Private firms begin to fund growth of British science parks
Banks and other private corporations in Britain have started to back a concept that has emerged in this country over the past few years - science parks.
These are industrial estates that house companies with strong links with universities and other technological institutions.
Until recently, local governments and government-supported universities funded the growth of science parks in Britain. The rise in private funding will please the Thatcher administration, which is keen to see private concerns take over roles previously played by government bodies.
The science park at Warwick University exemplifies this trend. The park, located next to the university's campus on the outskirts of Coventry in the economically depressed region of west Midlands, opened its doors earlier this year and so far boasts about 12 tenants. They are a mixture of big and small companies that rent small units in what is called an ''incubator building'' from a ''science-park company.''
A group of local authorities and the university itself are the shareholders of the science-park company. They put up nearly (STR)2 million ($2.7 million) to start the development.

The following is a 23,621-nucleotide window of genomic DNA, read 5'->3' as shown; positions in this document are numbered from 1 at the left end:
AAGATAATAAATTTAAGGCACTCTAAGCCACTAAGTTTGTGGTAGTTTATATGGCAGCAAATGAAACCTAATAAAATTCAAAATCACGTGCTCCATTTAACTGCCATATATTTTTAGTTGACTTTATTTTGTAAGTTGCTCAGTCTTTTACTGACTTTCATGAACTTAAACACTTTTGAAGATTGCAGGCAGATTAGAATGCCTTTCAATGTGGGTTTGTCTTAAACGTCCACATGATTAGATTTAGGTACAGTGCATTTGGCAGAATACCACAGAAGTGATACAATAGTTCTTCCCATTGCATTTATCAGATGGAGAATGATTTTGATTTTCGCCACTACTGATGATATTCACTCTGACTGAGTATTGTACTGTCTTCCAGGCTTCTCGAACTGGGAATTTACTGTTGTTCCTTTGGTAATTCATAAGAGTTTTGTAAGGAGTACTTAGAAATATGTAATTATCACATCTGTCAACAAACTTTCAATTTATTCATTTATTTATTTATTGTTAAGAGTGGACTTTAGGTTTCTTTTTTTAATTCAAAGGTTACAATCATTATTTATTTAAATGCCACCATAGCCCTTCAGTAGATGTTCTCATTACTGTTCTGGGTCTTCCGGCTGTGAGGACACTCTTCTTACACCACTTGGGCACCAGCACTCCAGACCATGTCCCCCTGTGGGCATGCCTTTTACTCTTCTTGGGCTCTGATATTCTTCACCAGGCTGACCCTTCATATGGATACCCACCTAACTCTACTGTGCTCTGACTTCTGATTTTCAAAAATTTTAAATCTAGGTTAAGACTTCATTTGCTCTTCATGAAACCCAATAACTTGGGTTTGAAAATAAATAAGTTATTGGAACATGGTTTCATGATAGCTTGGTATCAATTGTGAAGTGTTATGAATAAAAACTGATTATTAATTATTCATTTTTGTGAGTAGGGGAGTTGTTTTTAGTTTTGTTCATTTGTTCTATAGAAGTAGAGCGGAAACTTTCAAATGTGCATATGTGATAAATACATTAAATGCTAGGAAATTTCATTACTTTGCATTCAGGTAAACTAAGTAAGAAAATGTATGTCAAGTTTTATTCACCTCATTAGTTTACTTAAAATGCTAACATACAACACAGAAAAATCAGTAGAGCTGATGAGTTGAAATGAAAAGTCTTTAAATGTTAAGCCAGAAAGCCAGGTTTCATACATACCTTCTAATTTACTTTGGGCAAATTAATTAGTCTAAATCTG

But they also persuaded Barclays Bank, one of Britain's biggest financial institutions, to put up (STR)1 million to finance the incubator building.
David Rowe, the director of the science park, says that obtaining private-sector development money ''lent credibility'' to the park as a place where companies can grow with the help of the university's technical expertise.
A company called Science Parks is trying to win permission to build an industrial estate in Oxford. People at the company feel that many scientific developments from the university never become commercial products because of a lack of support for small technological companies.
The science park would rent out small units for this kind of enterprise.
Funding for the Oxford park would be entirely private. Trafalgar House Developments, a property company, will put up the (STR)35 million investment required if the plan goes ahead.